7. Prepaid gas. You often will be given the option of paying for a full tank of gas or bringing the vehicle back with an empty or partially filled tank. Although the price quoted per gallon may sound good, you’re probably better off filling the tank at a discount gasoline station just before returning the car. That way you know you are only paying for the gas you actually use.
8. Larger is sometimes cheaper. Don’t assume that requesting a smaller car will be less expensive than a larger model. It all depends on what the rental agency has in stock, so check out the prices for various sizes. But if you have reserved a small car and the rental agent tries to convince you to take a larger car for a small extra fee, the experts say to refuse. It probably means that they are out of the size you requested, and you are going to get the upgrade without paying extra for it.
9. Avoid the airports. Since you won’t be flying into the location where you will rent your car, pick a rental agency located away from airports. Having an airport location is more expensive for the agency, but more important to you, the airports add a surcharge to vehicle rental fees. Travelocity did a survey and found the average major airport added fees and taxes that increased automobile rentals by more than 25 percent.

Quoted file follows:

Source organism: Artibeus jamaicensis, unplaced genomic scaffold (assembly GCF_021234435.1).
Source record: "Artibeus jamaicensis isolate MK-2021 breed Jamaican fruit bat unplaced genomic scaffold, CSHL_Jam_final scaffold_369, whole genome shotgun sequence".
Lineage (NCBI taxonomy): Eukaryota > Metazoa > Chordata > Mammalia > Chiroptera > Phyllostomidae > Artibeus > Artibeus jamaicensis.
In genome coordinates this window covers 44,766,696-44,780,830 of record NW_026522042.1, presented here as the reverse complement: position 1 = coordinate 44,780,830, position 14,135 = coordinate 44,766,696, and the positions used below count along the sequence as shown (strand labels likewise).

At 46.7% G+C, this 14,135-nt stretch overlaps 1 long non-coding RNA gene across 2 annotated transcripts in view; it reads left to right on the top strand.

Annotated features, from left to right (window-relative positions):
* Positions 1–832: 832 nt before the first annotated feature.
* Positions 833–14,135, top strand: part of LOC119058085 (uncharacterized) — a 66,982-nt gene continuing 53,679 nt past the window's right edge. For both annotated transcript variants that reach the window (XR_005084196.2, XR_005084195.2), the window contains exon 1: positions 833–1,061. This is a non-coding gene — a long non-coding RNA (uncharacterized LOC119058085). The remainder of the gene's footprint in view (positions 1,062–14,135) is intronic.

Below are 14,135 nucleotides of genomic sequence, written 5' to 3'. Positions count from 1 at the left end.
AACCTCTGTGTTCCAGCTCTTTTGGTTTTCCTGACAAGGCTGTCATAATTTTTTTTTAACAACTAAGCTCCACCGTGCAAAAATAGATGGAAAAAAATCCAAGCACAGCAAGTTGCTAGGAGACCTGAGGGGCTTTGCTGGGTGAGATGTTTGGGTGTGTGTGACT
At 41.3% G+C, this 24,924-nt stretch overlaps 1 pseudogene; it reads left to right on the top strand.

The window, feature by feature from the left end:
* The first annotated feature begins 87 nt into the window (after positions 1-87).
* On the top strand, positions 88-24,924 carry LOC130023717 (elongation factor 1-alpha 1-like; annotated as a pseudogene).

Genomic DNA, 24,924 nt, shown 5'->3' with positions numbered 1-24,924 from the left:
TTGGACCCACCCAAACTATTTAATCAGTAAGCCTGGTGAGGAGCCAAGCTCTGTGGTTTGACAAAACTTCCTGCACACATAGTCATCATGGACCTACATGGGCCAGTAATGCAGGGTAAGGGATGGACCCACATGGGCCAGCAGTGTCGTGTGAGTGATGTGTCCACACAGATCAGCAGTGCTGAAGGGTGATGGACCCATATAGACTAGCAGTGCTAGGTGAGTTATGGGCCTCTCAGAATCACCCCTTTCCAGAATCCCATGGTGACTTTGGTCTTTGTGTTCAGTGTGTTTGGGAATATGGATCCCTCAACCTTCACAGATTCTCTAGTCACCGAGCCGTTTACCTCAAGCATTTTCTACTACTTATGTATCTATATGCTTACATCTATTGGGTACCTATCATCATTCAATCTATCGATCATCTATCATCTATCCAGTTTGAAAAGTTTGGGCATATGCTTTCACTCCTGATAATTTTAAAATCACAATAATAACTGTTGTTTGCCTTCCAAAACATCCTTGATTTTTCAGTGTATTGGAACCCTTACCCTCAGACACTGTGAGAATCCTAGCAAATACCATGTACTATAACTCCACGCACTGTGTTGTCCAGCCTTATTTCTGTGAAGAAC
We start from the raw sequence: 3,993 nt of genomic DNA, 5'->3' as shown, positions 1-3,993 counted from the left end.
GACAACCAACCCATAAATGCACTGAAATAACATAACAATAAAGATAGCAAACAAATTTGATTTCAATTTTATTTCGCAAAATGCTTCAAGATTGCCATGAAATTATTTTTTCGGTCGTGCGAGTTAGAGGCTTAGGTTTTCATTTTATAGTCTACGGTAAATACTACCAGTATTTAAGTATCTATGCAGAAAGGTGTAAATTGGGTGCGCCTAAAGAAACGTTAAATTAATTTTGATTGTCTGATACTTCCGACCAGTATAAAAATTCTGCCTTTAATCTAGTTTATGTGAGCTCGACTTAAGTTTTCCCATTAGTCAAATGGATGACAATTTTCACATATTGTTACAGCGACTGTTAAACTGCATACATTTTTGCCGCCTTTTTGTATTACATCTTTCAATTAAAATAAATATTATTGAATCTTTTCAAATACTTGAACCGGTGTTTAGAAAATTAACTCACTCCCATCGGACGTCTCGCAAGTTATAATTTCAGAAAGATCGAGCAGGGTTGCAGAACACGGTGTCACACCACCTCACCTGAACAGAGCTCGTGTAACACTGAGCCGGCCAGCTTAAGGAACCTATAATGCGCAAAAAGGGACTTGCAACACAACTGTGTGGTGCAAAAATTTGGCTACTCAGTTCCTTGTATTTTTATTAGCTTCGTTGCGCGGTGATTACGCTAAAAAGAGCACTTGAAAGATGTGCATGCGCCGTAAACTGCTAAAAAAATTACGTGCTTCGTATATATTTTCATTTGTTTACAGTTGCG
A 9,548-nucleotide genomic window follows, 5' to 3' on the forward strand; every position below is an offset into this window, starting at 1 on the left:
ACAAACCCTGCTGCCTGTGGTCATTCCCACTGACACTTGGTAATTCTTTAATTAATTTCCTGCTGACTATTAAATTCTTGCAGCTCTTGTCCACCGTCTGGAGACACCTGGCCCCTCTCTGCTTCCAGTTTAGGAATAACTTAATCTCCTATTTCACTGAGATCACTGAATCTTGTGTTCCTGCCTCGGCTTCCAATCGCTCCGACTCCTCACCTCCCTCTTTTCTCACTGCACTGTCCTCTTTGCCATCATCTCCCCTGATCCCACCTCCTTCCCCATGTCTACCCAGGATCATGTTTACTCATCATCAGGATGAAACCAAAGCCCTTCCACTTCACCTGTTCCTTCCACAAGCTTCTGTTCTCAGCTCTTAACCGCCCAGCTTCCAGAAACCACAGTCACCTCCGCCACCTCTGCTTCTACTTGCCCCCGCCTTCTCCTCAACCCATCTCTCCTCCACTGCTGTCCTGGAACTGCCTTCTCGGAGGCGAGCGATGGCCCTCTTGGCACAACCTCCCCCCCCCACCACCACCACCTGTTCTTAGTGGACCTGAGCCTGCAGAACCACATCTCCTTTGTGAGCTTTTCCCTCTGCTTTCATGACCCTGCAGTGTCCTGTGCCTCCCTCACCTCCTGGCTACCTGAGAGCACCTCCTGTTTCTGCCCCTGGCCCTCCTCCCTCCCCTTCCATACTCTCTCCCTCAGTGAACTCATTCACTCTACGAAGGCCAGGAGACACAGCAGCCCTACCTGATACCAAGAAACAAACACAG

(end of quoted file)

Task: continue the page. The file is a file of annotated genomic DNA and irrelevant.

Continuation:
10. Additional fees. Most agencies charge additional fees for a second driver (although some exclude these fees for a spouse). There are also additional fees for drivers under the age of 25. Don’t try to save money by ignoring these restrictions, however. Your rental agreement is a legal contract, and if a non-listed driver has an accident, it may void your entire insurance coverage.
11. Child safety seats. If you are traveling with small children in your motorhome, you should already have child safety seats with you. Bring them along instead of renting them and save yourself another $10 or more per day.
12. Inspect the vehicle. You and a representative of the rental agency must inspect the vehicle for damage both on pickup and return. Be sure you agree on the condition of the car, since you may be charged for overlooked items. Any damage found when you take possession of the vehicle must be listed on the contract. This is also the time to ask any questions about the operation of the car.
13. Watch the clock. Return the vehicle at the correct time “” not too early or too late. If you sign up for a weekly contract and return the car a day or more early, you probably will be charged a penalty, and your entire contract may be rewritten to exclude long-term discounts. And although there is often a grace period if you are late, it can be as little as 30 minutes. The hourly rate for a late return can be one-third of the day rate. Three hours late may mean paying for an extra day.
Occasionally renting a car for special side trips can make your travels much more enjoyable. It also will give you the opportunity to decide whether a permanent tagalong is right for you.